img.0The Sony's Building in Ginza, Tokyo
The past year Sony building in Ginza celebrated its 50th with It’s a Sony” exhibition, a trip into company’ story across the years. The exhibition will end in march 2017 when the Sony building will almost entire demilished and replace with a public park.
In fact, the building is part of Ginza Sony Park project a multiphase development plan of company that will start converting the Yoshinobu Ashihara designed volume into a wood-clad public square and event space.
In advance of this though, Sony is taking a walk down memory lane with a two-part retrospective exhibition, taking a look at the grand history of the corporation and the effect their ideas, experimentations and myriad products have had on both technology and society in Japan and beyond. Last year, designboom got the chance to visit the exhibition and come face to face with just some of the ghosts of sony’s past.
img.1The Sony's Park in Ginza Project
The exhibition, which runs until the end of march, it’s a jump in tha past of the company and plays out over the building’s multiple floors, allowing guests to wander through aisles of the company’s most famous (and most forgotten) achievements. The company’s story is told passing through products, tools, toys and TVs whose brief resurrections.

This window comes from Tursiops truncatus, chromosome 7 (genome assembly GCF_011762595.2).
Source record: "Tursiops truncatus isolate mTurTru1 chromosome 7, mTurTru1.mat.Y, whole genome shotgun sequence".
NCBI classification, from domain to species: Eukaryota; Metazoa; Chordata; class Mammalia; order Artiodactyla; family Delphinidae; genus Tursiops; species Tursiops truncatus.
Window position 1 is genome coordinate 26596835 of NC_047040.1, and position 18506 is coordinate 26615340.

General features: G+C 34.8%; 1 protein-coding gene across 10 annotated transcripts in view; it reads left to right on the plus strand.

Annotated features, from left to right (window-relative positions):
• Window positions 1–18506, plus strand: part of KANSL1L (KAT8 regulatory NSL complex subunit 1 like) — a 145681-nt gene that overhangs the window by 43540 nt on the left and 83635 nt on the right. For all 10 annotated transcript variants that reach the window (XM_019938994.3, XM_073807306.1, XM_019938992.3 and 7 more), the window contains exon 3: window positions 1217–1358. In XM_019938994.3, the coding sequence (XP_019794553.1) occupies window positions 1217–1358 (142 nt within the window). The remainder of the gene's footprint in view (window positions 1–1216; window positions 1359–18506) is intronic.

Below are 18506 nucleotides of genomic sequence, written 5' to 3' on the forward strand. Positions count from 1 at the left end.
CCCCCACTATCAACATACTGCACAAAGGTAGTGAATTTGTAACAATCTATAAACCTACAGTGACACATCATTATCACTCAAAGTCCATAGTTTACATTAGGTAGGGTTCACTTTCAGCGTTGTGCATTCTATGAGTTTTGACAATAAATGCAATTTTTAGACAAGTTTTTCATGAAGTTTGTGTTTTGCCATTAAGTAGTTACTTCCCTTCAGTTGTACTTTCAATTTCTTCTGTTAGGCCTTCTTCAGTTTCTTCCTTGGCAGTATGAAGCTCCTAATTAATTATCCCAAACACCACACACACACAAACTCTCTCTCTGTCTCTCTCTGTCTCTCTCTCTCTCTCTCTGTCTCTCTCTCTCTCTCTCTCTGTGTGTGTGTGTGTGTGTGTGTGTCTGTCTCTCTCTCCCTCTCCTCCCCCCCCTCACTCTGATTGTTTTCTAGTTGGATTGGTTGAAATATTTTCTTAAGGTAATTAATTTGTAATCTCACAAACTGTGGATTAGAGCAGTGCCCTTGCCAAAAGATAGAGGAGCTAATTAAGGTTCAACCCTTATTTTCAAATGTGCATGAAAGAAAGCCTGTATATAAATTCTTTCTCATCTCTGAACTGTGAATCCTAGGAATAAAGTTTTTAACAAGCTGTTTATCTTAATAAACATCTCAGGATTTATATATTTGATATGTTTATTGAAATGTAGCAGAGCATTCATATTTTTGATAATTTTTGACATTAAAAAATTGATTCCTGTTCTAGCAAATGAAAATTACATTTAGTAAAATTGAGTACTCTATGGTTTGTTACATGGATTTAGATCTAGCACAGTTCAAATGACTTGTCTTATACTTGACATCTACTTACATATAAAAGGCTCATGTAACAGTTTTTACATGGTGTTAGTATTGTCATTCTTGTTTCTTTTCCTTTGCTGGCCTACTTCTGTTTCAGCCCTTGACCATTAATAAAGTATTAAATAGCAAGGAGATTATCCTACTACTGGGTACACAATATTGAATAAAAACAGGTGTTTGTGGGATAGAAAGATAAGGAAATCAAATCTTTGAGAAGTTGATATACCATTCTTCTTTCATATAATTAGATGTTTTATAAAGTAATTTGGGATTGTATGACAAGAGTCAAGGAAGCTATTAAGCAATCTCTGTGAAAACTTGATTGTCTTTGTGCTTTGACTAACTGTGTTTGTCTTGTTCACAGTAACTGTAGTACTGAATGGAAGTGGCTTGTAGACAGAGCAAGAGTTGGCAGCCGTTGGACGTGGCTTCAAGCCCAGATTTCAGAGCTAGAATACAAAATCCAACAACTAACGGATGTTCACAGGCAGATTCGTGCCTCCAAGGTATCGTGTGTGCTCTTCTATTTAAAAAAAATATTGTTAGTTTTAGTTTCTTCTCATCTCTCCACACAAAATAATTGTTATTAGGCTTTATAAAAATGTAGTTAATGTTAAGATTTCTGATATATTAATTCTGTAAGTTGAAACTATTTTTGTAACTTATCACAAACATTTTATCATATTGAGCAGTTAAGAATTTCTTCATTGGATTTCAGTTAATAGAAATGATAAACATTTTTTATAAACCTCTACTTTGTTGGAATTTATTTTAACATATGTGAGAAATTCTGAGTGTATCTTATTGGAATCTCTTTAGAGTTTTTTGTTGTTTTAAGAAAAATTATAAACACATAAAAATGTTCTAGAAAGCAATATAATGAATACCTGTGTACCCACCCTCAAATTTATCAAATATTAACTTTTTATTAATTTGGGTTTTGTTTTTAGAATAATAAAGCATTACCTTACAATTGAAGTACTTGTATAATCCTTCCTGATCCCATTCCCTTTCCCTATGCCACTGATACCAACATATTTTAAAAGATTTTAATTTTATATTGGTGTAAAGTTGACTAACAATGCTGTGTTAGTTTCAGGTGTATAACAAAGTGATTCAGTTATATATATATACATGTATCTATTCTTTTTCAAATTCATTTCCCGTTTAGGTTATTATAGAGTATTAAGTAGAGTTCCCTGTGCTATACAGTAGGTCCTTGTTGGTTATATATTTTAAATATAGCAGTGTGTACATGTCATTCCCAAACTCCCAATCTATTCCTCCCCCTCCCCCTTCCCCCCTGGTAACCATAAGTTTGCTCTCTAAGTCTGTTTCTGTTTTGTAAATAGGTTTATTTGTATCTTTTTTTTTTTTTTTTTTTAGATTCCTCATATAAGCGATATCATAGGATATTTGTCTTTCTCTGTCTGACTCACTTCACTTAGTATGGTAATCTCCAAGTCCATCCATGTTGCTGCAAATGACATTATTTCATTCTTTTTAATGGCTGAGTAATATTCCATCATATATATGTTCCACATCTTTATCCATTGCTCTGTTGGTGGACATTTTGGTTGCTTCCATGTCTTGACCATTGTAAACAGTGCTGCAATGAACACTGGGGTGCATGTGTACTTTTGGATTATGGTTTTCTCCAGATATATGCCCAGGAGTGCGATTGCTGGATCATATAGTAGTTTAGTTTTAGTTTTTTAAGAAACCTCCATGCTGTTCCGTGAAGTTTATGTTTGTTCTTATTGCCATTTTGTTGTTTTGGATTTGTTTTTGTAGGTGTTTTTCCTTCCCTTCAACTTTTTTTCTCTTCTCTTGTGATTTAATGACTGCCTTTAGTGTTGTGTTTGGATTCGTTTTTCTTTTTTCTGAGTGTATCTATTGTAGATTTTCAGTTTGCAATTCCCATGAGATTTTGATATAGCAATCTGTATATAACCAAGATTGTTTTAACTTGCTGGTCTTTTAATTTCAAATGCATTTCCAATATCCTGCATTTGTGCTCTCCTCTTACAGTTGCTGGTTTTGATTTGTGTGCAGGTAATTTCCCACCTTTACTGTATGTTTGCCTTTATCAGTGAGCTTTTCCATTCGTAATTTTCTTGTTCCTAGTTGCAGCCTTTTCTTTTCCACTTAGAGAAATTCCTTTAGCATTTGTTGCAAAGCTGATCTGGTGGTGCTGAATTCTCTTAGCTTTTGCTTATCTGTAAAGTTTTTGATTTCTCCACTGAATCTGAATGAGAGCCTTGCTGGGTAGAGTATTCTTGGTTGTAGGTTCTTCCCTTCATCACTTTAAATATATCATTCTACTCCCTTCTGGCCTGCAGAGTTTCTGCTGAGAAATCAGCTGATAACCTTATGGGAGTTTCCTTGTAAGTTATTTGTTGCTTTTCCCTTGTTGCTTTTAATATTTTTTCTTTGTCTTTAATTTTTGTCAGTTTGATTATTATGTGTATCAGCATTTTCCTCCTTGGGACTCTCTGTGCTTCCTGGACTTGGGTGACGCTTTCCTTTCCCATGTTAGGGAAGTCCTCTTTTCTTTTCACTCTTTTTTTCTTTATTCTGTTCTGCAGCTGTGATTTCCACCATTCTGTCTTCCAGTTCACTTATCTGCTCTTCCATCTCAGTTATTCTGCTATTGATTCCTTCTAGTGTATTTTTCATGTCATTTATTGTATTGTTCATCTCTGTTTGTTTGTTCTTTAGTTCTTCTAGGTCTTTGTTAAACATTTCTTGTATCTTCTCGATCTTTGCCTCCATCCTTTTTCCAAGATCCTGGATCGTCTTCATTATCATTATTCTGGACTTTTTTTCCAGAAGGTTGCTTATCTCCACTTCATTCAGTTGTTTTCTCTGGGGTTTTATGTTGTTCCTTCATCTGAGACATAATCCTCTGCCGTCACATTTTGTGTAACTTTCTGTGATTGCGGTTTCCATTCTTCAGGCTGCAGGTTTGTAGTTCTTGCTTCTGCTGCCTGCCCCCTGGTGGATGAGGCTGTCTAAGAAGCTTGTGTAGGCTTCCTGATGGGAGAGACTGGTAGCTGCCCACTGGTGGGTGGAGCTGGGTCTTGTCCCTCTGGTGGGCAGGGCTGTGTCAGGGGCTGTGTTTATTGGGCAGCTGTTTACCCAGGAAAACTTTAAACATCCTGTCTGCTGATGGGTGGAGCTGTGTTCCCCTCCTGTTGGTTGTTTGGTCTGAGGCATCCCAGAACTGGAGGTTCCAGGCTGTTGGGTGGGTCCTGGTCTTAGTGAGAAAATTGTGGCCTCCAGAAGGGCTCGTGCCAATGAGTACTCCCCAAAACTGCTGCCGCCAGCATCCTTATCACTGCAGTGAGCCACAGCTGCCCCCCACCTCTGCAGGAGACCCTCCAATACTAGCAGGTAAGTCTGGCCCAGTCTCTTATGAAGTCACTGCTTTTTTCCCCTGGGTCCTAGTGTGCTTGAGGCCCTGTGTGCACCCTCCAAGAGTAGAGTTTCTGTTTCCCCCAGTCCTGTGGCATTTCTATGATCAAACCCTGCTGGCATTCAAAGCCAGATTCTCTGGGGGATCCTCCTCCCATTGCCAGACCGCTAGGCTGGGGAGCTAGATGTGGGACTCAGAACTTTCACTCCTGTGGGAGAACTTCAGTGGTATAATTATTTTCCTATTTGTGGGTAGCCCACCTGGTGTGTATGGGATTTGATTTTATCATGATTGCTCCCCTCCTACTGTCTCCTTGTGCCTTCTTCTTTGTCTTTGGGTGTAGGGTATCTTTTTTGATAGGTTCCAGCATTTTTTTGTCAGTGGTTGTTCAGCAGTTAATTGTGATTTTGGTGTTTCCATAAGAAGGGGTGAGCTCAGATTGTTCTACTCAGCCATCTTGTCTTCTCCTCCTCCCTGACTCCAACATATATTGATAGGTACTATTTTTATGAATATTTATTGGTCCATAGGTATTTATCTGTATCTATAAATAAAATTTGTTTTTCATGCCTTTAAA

The redevelopment of the site it’s a symbol of Sony’s continue evolution and growth, according to Kazuo Hirai Sony’s CEO and president. It is an important initiative and the green space will be a location where visitors can enjoy unique kando experiences.
“At sony, our spirit of innovation and challenge is founded on the principles of creating things that have never been seen before, and experiences that have never existed before”, those are Hirai words and vision. A concept that represent an antidote to affluent Ginza’s aggressive retail environment. The park will be open to guests until 2020 when the construction of a new building will begin. The new building will be ready in autumn of 2022.
img.2Sony's H-type tape recorder (1951)
img.3Sony's walkman TPS-L2, the first walkman overturned the concept of portable music
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